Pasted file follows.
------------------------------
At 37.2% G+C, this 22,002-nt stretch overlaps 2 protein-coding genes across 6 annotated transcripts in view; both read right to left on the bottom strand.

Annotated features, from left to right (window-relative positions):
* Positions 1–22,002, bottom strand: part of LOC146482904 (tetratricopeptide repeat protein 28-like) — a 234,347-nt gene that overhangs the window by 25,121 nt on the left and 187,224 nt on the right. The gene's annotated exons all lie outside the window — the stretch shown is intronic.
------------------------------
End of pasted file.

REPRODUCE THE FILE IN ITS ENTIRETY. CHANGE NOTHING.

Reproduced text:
At 37.2% G+C, this 22,002-nt stretch overlaps 2 protein-coding genes across 6 annotated transcripts in view; both read right to left on the bottom strand.

Annotated features, from left to right (window-relative positions):
* Positions 1–22,002, bottom strand: part of LOC146482904 (tetratricopeptide repeat protein 28-like) — a 234,347-nt gene that overhangs the window by 25,121 nt on the left and 187,224 nt on the right. The gene's annotated exons all lie outside the window — the stretch shown is intronic.